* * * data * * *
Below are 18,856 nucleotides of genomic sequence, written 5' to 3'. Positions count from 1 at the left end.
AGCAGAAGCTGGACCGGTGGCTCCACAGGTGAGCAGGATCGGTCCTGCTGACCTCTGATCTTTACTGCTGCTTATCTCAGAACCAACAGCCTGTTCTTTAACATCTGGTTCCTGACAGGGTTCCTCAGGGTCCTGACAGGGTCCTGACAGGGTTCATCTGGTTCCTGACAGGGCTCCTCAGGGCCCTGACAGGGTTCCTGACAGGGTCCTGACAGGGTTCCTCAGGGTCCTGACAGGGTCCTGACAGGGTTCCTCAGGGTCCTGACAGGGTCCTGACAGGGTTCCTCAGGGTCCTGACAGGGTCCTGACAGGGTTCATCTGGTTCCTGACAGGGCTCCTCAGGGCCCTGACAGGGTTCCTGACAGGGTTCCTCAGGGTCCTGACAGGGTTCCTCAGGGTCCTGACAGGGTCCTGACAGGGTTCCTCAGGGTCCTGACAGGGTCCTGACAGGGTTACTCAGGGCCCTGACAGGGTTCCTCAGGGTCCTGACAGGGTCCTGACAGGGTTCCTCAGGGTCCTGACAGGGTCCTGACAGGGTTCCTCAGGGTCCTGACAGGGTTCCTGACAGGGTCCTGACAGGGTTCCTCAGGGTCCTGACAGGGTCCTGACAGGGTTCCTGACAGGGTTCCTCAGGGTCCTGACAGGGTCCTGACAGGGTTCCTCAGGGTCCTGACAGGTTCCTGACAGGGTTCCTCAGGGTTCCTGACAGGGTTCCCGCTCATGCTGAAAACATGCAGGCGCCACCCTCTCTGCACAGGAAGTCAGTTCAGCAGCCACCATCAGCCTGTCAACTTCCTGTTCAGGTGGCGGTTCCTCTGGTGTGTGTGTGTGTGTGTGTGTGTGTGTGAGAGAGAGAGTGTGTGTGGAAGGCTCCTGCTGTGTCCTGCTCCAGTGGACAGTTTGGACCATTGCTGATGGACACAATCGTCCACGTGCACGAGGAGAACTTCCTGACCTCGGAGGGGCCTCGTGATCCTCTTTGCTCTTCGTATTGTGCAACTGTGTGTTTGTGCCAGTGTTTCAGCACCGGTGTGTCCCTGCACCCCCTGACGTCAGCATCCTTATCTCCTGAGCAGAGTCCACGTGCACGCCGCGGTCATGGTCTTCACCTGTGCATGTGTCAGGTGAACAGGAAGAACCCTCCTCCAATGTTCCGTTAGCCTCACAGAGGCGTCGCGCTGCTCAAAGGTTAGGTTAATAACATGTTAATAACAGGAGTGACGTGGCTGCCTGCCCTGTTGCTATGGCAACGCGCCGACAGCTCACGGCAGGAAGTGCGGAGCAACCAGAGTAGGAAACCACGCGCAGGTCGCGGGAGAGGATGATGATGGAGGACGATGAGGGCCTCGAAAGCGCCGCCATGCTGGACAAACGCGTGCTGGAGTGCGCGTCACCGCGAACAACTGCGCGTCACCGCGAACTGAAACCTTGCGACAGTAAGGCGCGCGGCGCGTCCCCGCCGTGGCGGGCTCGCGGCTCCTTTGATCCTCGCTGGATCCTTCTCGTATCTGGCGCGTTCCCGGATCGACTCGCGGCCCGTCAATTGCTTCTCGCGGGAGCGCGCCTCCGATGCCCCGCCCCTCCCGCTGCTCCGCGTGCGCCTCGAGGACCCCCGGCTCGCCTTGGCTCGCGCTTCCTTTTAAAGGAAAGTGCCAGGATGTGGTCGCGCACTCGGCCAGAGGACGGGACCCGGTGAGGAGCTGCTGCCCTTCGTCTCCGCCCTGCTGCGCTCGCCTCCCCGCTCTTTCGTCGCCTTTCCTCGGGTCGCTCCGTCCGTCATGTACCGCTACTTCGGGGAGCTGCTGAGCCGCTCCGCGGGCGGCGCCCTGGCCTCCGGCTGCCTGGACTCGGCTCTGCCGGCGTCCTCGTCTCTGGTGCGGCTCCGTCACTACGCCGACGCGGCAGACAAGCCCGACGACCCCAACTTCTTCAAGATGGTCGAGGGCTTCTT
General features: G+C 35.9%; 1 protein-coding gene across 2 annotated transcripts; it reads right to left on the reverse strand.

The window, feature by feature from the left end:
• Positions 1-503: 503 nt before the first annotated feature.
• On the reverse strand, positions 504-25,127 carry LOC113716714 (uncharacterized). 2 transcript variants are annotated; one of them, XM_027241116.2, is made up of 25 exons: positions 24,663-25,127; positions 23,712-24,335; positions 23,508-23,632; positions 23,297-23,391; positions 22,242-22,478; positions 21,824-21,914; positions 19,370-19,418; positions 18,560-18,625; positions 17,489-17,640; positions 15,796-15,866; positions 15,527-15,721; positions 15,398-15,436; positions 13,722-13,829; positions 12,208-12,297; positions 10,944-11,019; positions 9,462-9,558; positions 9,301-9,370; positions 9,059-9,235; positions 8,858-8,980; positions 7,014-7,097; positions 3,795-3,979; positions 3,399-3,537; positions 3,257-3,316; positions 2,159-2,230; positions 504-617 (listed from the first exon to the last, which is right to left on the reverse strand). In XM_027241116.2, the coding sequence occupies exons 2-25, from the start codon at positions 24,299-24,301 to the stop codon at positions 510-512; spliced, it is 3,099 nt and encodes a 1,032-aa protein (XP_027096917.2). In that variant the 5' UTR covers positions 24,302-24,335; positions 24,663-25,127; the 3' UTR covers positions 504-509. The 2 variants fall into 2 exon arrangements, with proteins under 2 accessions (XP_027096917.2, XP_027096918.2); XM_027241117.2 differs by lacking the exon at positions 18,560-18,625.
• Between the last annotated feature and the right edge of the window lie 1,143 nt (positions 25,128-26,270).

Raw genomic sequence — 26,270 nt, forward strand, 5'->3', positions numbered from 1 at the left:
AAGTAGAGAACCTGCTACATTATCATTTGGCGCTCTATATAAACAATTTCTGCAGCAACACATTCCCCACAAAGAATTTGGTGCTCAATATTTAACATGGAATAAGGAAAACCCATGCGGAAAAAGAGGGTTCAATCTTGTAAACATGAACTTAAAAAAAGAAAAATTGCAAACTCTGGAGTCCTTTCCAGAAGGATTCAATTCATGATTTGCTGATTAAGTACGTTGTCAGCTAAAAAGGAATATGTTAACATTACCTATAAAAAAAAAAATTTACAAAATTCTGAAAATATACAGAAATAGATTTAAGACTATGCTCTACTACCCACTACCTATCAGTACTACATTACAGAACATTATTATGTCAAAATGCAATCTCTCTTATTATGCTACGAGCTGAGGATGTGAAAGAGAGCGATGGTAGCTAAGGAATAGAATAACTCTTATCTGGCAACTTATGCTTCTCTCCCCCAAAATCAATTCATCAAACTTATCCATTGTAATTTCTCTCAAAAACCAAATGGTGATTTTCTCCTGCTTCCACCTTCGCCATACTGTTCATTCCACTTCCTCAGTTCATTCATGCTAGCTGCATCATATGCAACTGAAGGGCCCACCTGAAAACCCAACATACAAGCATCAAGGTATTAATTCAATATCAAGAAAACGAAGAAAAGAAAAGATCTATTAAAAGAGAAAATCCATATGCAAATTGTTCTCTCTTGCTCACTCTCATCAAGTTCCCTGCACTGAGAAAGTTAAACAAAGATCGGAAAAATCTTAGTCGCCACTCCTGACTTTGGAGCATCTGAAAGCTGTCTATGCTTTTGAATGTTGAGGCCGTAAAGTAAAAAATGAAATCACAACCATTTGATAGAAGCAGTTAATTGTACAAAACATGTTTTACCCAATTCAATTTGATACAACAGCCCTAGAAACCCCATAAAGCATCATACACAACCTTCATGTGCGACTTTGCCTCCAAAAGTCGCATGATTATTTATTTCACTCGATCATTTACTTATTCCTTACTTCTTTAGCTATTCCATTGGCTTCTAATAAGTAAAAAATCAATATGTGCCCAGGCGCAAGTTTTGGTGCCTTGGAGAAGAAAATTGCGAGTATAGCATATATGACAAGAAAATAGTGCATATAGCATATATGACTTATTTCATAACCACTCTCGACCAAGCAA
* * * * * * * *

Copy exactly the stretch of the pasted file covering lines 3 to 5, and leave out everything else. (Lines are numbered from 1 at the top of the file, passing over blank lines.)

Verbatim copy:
General features: G+C 35.9%; 1 protein-coding gene across 2 annotated transcripts; it reads right to left on the reverse strand.

The window, feature by feature from the left end:
• Positions 1-503: 503 nt before the first annotated feature.